New study reveals roles, communication among social insects at time of crisis
Helga R. Heilmann
When a honeybee colony gets hot and bothered, the crisis sets tongues wagging. Middle-aged bees stick their tongues into the mouths of their elders, launching these special drinker bees to go collect water. That’s just one detail uncovered during a new study of how a colony superorganism cools in hot weather.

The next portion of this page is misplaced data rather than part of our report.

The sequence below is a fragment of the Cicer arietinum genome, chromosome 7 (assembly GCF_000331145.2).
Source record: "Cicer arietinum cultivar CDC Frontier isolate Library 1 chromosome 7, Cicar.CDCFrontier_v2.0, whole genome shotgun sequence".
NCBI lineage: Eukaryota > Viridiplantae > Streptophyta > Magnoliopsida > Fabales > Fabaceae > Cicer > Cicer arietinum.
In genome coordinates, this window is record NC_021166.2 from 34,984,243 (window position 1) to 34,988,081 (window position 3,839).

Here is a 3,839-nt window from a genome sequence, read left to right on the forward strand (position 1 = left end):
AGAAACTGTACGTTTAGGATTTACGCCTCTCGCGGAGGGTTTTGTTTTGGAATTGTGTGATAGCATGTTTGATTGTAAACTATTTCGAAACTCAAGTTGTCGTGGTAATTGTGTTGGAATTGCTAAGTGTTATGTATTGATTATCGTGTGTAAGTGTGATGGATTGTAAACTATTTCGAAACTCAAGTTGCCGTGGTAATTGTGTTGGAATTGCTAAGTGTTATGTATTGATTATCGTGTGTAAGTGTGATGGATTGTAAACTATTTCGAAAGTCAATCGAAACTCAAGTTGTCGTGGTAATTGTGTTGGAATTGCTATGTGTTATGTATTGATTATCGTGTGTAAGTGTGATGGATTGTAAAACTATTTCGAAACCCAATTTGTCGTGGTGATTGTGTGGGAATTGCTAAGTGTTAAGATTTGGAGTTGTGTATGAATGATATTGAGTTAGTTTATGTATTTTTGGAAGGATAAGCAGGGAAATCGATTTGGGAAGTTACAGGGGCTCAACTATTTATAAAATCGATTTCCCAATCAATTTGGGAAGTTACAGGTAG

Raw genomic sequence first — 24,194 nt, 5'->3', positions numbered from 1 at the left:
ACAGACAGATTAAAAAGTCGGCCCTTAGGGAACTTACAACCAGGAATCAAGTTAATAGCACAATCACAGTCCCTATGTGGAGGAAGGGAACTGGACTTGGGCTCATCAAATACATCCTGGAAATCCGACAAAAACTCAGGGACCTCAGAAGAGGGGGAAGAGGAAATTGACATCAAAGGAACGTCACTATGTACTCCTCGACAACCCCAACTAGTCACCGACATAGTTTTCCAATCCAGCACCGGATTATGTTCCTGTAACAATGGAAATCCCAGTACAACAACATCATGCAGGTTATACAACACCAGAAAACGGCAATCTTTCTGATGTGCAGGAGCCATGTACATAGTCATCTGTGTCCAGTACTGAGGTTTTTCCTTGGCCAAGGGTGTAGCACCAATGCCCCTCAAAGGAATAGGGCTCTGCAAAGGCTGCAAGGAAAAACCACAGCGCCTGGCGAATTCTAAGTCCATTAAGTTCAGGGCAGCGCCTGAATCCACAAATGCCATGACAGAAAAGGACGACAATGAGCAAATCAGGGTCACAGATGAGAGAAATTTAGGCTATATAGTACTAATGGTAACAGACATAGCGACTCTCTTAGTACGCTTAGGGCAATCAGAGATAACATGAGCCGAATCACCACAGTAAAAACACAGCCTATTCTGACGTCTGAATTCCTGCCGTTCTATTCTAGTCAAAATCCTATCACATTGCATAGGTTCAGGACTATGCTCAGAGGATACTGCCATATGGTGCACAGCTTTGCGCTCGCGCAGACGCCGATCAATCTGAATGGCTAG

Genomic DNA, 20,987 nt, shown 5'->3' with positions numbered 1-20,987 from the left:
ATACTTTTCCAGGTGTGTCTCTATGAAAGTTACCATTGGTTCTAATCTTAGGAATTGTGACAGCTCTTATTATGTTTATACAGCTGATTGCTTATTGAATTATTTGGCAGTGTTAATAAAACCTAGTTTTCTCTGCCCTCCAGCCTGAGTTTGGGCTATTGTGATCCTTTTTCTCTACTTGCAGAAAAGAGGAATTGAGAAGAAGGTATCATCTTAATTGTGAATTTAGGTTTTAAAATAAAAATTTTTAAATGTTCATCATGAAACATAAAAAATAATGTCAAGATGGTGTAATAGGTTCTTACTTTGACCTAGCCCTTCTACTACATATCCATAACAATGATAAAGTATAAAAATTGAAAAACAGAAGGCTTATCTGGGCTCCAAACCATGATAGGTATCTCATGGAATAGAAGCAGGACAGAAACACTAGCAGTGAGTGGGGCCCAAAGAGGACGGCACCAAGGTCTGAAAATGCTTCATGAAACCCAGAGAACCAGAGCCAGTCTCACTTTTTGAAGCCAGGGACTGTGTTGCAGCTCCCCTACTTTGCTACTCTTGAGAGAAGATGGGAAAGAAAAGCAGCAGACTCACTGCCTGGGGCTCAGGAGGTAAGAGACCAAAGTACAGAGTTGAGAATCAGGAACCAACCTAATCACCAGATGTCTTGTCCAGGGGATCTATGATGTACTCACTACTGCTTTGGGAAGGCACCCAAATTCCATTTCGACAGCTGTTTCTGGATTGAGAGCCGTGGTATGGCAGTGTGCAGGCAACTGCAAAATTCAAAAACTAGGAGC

Using lightbulbs to make heat waves in beehives, researchers have traced how honeybees communicate about collecting water and work together in deploying it as air-conditioning. The tests show just how important water is for protecting a colony from overheating, Thomas Seeley of Cornell University and his colleagues report online July 20 in the Journal of Experimental Biology.
Water collection is an aspect of bee biology that we know little about, says insect physiologist Sue Nicolson of the University of Pretoria in South Africa. Collecting pollen and nectar have